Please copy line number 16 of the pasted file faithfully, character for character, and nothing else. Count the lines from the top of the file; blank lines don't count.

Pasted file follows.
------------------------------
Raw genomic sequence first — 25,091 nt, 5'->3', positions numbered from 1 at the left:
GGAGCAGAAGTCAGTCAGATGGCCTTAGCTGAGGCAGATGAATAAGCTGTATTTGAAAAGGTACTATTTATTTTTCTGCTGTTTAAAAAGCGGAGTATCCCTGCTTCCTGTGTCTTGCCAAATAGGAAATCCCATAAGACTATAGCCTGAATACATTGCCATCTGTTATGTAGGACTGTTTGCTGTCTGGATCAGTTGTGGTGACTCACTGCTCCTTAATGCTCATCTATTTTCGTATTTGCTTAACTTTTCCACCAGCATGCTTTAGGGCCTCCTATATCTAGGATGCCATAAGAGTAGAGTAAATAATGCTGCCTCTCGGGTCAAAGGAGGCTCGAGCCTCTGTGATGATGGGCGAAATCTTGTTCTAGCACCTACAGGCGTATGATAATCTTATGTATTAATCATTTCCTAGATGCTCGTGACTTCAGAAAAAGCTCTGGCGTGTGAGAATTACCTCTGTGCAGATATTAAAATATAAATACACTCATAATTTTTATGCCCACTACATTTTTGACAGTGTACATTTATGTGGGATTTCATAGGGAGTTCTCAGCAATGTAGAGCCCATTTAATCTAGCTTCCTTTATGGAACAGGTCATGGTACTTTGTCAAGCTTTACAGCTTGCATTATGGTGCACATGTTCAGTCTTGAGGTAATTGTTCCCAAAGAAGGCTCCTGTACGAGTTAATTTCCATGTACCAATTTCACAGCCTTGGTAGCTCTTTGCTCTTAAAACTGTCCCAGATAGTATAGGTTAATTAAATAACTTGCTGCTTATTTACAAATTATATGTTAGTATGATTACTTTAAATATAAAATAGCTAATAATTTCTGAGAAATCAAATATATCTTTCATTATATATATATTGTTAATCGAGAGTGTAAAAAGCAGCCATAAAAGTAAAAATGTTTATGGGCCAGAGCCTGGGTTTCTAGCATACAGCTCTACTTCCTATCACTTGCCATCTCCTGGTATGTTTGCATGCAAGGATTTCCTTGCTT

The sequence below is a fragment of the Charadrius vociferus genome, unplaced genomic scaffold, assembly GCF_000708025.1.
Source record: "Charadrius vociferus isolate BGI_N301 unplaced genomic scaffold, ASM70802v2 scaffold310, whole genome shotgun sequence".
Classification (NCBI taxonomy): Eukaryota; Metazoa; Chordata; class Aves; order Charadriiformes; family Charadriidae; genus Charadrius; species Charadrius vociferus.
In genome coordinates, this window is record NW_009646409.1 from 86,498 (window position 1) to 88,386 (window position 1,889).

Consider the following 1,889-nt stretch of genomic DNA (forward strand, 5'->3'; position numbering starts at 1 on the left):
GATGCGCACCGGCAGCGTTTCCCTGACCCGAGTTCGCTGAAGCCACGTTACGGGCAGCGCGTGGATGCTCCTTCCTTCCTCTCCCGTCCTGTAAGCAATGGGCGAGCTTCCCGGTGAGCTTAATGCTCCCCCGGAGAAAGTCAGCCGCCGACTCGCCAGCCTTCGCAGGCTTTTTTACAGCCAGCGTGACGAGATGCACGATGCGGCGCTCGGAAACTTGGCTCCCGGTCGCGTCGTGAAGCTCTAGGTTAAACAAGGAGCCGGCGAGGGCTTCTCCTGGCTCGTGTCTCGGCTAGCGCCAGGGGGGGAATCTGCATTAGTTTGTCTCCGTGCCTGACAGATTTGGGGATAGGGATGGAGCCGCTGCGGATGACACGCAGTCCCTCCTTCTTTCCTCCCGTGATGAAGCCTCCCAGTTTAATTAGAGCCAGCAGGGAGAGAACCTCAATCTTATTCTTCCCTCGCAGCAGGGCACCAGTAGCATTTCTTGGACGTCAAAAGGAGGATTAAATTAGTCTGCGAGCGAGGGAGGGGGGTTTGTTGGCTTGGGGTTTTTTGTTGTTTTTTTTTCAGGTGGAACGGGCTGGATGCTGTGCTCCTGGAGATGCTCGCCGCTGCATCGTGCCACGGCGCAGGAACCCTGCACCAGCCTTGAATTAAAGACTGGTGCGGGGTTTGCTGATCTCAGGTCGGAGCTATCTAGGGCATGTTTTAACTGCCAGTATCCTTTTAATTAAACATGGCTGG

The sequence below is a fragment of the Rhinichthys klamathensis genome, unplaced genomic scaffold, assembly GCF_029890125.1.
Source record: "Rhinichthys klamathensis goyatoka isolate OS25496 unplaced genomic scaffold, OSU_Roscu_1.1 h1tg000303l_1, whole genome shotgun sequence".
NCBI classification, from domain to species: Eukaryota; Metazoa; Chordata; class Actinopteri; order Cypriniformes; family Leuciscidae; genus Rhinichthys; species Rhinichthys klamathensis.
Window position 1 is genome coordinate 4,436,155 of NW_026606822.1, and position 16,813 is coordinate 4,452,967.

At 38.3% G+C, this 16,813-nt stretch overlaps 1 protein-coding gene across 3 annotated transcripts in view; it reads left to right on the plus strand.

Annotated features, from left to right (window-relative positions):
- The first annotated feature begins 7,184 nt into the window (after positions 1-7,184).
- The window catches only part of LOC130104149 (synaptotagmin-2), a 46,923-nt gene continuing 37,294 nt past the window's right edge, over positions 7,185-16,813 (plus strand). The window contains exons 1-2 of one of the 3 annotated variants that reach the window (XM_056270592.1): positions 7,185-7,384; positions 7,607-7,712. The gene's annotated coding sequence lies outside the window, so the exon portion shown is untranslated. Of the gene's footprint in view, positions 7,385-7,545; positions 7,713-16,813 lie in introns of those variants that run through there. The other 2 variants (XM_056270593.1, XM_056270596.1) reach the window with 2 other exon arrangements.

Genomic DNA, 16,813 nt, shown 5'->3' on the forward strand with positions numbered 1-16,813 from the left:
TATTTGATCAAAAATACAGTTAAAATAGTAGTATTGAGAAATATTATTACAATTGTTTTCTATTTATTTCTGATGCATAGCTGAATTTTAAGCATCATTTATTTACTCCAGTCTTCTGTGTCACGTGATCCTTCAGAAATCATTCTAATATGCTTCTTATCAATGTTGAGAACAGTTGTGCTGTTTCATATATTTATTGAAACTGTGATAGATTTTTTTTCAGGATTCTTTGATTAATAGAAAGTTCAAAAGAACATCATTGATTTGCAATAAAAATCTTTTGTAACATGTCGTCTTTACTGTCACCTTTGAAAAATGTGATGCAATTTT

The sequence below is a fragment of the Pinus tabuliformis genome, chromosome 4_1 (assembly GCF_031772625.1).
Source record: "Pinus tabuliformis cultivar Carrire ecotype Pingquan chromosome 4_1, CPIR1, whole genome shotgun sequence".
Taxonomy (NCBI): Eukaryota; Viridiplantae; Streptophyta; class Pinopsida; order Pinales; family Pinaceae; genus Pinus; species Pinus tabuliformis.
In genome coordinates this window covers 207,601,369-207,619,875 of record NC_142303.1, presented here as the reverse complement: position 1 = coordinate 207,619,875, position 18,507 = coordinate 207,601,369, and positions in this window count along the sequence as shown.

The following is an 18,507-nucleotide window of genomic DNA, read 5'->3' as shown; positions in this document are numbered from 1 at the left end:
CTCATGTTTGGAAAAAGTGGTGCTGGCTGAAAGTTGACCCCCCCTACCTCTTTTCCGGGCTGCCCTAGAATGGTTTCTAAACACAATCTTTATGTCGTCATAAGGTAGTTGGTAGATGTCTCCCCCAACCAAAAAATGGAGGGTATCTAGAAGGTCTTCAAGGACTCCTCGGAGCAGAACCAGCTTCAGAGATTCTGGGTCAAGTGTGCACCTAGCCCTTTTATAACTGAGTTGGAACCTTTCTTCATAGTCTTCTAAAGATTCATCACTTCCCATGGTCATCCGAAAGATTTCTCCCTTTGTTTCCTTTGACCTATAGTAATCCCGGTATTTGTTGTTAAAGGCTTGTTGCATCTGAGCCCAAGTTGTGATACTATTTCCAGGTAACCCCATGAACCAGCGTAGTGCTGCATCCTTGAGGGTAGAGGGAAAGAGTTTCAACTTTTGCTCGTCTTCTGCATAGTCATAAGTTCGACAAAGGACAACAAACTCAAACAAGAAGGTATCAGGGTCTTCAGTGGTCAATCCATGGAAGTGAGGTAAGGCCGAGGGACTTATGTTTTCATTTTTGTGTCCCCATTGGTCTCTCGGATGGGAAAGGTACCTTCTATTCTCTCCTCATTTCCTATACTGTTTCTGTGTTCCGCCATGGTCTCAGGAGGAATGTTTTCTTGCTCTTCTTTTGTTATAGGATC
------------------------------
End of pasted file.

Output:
- The window catches only part of LOC130104149 (synaptotagmin-2), a 46,923-nt gene continuing 37,294 nt past the window's right edge, over positions 7,185-16,813 (plus strand). The window contains exons 1-2 of one of the 3 annotated variants that reach the window (XM_056270592.1): positions 7,185-7,384; positions 7,607-7,712. The gene's annotated coding sequence lies outside the window, so the exon portion shown is untranslated. Of the gene's footprint in view, positions 7,385-7,545; positions 7,713-16,813 lie in introns of those variants that run through there. The other 2 variants (XM_056270593.1, XM_056270596.1) reach the window with 2 other exon arrangements.